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U.S. says captures Al Qaeda leader in Libya

U.S. says captures Al Qaeda leader in Libya

WASHINGTON (Reuters) - U.S. forces launched raids in Libya and Somalia on Saturday, two weeks after the deadly Islamist attack on a Nairobi shopping mall, capturing a top al Qaeda figure wanted for the 1998 U.S. embassy bombings in Kenya and Tanzania, U.S. officials said.

The Pentagon said senior al Qaeda figure Anas al Liby was seized in the raid in Libya, but a U.S. official said the raid on the Somali town of Barawe failed to capture or kill the intended target from the al Qaeda-linked al Shabaab movement.

Liby, believed to be 49, has been under U.S. indictment for his alleged role in the East Africa embassy bombings that killed 224 people.

The U.S. government has also been offering a $5 million reward for information leading to his capture, under the State Department's Rewards for Justice program.

"As the result of a U.S. counterterrorism operation, Abu Anas al Liby is currently lawfully detained by the U.S. military in a secure location outside of Libya," Pentagon spokesman George Little said without elaborating.

Liby, also known as Nazih al-Ragye, was arrested at dawn in the Libyan capital, Tripoli, as he was heading home after morning prayers, a neighbour and militia sources said.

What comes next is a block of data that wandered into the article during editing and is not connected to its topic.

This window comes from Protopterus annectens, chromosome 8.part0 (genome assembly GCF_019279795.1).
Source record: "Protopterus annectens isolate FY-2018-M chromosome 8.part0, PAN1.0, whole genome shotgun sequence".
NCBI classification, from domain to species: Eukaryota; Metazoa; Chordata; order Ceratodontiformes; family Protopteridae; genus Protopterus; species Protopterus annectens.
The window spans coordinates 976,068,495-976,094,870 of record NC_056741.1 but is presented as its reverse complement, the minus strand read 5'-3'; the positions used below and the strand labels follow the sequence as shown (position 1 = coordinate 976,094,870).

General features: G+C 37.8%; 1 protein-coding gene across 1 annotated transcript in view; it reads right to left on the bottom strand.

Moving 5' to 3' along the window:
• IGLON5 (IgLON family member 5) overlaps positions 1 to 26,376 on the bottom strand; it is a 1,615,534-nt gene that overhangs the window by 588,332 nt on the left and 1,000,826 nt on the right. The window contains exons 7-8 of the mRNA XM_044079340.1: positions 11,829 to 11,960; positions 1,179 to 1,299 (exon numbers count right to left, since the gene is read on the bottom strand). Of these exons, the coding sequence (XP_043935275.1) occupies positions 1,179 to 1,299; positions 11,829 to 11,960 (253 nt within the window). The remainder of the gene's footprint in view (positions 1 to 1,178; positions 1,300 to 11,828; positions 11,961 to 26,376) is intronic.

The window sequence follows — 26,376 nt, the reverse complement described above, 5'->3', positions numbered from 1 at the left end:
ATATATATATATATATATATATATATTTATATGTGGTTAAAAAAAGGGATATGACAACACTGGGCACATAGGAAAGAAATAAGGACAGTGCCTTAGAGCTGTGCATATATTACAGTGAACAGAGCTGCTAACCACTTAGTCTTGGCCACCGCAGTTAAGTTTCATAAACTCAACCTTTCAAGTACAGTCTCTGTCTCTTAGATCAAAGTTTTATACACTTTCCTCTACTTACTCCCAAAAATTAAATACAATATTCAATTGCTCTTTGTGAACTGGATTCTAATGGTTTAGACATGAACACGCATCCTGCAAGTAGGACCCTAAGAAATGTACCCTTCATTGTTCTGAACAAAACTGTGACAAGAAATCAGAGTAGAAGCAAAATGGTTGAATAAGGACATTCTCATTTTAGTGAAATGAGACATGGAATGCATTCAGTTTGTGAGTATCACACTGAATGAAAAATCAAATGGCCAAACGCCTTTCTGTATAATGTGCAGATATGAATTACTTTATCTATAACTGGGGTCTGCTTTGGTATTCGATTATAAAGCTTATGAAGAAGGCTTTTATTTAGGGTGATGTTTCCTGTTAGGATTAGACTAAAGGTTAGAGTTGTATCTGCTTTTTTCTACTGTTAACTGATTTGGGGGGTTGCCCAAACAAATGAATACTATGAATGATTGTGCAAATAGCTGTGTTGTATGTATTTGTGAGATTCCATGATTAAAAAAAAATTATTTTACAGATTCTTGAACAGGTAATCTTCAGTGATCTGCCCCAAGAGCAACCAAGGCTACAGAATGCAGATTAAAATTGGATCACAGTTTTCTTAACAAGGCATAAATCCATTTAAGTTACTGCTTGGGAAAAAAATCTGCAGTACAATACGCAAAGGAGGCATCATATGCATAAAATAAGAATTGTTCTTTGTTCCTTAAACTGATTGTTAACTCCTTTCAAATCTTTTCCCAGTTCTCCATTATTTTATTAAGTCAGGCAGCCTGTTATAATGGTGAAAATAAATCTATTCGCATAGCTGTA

"As I was opening my house door, I saw a group of cars coming quickly from the direction of the house where al-Ragye lives. I was shocked by this movement in the early morning," said one of his neighbours, who did not give his name, "They kidnapped him. We do not know who are they."

Two Islamist militia sources confirmed the incident.

CNN reported in September last year that Liby had been seen Tripoli. It quoted Western intelligence sources as saying there was concern that he may have been tasked with establishing an al Qaeda network in Libya.

That CNN report quoted counterterrorism analysts as saying that Liby may not have been apprehended then because of the delicate security situation in much of the country, where former jihadists hold sway. It quoted one intelligence source as saying that Liby appeared to have arrived in Libya in the spring of 2011, during the country's civil war.

The Pentagon confirmed U.S. military personnel had been involved in an operation against what it called "a known al Shabaab terrorist," in Somalia, but gave no more details.

One U.S. official, speaking to Reuters on condition of anonymity, said the al Shabaab leader targeted in the operation was neither captured nor killed.

U.S. officials did not identify the target. They said U.S. forces, trying to avoid civilian casualties, disengaged after inflicting some al Shabaab casualties. They said no U.S. personnel were wounded or killed in the operation, which one U.S. source said was carried out by a Navy SEAL team.


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